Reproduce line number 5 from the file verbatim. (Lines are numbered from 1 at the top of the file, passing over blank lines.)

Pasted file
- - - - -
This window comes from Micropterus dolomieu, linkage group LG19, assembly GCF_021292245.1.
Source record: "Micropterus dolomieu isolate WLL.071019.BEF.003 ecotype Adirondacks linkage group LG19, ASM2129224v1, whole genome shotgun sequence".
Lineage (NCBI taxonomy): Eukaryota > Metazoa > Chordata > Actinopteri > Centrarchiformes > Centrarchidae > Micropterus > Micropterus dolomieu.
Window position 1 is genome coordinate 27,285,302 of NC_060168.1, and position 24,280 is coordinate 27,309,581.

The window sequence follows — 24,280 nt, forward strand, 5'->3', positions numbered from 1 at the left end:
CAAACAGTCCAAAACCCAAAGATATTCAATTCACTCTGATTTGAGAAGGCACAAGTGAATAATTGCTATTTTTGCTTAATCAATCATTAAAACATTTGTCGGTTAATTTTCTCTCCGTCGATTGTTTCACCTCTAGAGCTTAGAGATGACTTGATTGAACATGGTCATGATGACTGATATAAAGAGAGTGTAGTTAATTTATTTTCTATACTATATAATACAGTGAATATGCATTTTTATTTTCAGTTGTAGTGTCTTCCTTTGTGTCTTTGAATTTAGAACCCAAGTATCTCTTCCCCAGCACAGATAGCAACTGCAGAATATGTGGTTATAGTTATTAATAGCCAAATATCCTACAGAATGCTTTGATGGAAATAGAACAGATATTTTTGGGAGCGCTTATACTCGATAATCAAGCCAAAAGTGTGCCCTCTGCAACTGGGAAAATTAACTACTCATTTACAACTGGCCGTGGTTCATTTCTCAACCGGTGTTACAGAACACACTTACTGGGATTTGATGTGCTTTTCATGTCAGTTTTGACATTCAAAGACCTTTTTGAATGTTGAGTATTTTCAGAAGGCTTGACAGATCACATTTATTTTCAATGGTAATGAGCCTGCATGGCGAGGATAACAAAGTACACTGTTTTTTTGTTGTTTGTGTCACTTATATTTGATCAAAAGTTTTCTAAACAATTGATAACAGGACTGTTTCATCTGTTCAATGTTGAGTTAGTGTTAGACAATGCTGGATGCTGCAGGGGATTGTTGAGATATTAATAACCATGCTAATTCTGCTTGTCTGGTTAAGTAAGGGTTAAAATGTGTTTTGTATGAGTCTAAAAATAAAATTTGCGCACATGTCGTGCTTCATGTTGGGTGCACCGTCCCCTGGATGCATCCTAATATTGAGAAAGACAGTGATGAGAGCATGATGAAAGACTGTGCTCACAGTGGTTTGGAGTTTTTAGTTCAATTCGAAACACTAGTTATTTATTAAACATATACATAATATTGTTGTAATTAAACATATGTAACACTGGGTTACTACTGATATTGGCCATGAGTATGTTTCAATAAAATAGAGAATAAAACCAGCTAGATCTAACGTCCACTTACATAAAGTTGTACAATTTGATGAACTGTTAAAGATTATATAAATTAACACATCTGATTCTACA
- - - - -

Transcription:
The window sequence follows — 24,280 nt, forward strand, 5'->3', positions numbered from 1 at the left end: